10 June 2017

Arrigo Boito – writer and composer

Death of a patriot who fought for Venice

Arrigo Boito met Verdi in Paris
Arrigo Boito met Verdi in Paris
Arrigo Boito, who wrote both the music and libretto for his opera, Mefistofele, died on this day in 1918 in Milan.

Of all the operas based on Goethe’s Faust, Boito’s Mefistofele is considered the most faithful to the play and his libretto is regarded as being of particularly high quality.

Boito was born in Padua in 1842, the son of an Italian painter of miniatures and a Polish countess. He attended the Milan Conservatory and travelled to Paris on a scholarship.

It was there he met Giuseppe Verdi, for whom he wrote the text of the Hymn of the Nations in 1862.

He fought under the direction of Giuseppe Garibaldi in 1866 in the seven weeks of the Third Italian War of Independence, against Austria, after which Venice was ceded to Italy.

While working on Mefistofele, Boito published articles, influenced by the composer Richard Wagner, in which he vigorously attacked Italian music and musicians.

Verdi was deeply offended by his words and by 1868, when Mefistofele was produced in Milan, Boito’s opinions had provoked so much hostility there was nearly a riot.

The opera was withdrawn after two performances, but a revised version, produced in 1875, still survives.

Boito and Verdi in 1892
Boito and Verdi in 1892
Influenced by Beethoven and Wagner, the opera was unconventional. Boito’s second opera, Nerone, was completed after his death by Vincenzo Tommasini and Arturo Toscanini and produced in Milan in 1924.

Boito and Verdi were reconciled in 1873 and Boito revised the libretto for Simon Boccanegra. He also produced a libretto for both Otello and Falstaff.

He wrote the libretto for Amilcare Ponchielli’s La Giocondo in 1876 and also produced a volume of poetry and several novels. 

Boito received the honorary degree of Doctor of Music from the University of Cambridge in 1893.

After his death in 1918, he was interred at the Cimitero Monumentale in Milan.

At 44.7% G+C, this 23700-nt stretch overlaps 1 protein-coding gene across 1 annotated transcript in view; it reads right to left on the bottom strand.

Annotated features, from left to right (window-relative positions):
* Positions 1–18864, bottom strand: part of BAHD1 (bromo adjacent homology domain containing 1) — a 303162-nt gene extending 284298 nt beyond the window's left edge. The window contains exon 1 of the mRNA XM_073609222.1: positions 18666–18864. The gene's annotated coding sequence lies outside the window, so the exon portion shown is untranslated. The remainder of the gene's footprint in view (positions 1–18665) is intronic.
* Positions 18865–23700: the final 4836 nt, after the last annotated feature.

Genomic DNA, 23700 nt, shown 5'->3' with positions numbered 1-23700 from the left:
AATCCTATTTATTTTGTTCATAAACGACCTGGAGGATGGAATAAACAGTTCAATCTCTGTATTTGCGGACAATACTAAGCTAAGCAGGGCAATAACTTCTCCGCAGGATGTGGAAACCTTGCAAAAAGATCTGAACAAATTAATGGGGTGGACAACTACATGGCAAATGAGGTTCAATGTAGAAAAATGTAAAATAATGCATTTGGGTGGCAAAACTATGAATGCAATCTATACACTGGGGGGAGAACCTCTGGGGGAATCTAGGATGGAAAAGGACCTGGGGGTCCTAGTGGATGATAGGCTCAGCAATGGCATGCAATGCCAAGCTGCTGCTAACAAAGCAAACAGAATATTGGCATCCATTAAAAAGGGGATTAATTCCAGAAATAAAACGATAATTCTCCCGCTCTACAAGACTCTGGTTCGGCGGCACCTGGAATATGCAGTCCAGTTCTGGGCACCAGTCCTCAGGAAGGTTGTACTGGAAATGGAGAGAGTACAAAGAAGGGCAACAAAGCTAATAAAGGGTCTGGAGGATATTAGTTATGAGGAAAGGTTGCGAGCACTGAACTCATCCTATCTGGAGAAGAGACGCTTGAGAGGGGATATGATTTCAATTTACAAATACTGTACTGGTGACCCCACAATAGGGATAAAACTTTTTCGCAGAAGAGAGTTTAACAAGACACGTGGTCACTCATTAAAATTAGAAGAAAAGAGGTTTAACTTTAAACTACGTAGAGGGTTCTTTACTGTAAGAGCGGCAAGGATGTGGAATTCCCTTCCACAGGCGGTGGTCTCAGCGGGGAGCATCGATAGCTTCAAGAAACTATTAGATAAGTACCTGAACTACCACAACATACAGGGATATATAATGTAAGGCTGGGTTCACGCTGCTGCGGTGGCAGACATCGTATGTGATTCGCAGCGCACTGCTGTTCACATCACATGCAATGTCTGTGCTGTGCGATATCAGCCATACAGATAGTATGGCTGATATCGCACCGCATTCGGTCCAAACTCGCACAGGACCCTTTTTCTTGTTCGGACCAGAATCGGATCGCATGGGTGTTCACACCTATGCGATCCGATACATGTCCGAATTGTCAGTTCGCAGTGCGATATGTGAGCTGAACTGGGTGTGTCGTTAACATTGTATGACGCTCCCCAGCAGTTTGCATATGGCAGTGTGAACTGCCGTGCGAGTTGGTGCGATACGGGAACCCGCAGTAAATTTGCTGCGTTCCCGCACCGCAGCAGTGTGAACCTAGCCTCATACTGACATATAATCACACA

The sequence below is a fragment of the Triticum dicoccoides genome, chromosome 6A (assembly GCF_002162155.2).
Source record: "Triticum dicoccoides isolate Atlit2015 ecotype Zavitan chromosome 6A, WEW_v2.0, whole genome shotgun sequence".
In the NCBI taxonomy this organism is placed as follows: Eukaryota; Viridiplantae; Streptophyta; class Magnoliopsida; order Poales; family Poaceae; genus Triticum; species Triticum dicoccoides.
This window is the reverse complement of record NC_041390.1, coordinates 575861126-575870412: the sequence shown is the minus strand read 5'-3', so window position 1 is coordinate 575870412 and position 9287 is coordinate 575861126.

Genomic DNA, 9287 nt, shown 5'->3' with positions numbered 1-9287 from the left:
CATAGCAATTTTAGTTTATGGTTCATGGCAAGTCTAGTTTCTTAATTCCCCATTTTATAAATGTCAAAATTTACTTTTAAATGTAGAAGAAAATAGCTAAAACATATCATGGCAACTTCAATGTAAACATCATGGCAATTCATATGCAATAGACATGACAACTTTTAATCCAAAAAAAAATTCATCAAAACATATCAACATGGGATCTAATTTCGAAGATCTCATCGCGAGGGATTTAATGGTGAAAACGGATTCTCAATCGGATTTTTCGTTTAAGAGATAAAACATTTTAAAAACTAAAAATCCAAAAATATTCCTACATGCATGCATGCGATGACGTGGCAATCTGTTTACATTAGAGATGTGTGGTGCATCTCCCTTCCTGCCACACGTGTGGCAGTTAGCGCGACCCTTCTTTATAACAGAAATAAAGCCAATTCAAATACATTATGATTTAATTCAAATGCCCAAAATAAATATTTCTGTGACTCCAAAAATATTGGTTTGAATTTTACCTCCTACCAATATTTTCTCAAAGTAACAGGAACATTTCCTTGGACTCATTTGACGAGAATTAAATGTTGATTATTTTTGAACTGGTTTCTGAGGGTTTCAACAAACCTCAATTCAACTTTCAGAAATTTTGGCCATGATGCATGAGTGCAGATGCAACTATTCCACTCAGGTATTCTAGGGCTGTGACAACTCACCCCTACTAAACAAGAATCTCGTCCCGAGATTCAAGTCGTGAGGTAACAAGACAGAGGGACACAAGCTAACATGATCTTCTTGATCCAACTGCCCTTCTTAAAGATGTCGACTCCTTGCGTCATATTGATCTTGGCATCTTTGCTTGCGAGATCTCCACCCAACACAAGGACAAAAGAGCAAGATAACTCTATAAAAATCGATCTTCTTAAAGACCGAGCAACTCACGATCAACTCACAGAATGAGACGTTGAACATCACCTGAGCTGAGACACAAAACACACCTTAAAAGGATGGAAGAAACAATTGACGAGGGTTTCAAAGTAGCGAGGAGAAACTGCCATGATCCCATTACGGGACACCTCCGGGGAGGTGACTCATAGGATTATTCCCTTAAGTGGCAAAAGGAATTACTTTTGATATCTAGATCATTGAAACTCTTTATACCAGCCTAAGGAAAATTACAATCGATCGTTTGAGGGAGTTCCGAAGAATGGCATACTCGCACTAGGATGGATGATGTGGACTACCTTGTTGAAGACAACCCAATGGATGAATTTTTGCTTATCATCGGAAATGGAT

A memorial concert was given in his honour at La Scala in 1948 when the orchestra was conducted by Arturo Toscanini. This concert has since been issued on CD.

The Scrovegni Chapel features the brilliant frescoes by Giotto
The Scrovegni Chapel features the brilliant frescoes by Giotto
Travel tip:

Padua in the Veneto, where Boito was born, is one of the most important centres for art in Italy and home to the country’s second oldest university. Padua has become acknowledged as the birthplace of modern art because of the Scrovegni Chapel, the inside of which is covered with frescoes by Giotto, an artistic genius who was the first to paint people with realistic facial expressions showing emotion. His scenes depicting the lives of Mary and Joseph, painted between 1303 and 1305, are considered his greatest achievement. At Palazzo Bo, where Padua’s university was founded in 1222, you can still see the original lectern used by Galileo and the world’s first anatomy theatre, where dissections were secretly carried out from 1594.

Travel tip:

La Scala in Milan has a fascinating museum that displays costumes and memorabilia from the history of opera. The entrance is in Largo Ghiringhelli, just off Piazza della Scala. It is open every day except the Italian Bank Holidays and a few days when it is closed in December. Opening hours are from 9.00 to 12.30 and 1.30 to 5.30 pm.

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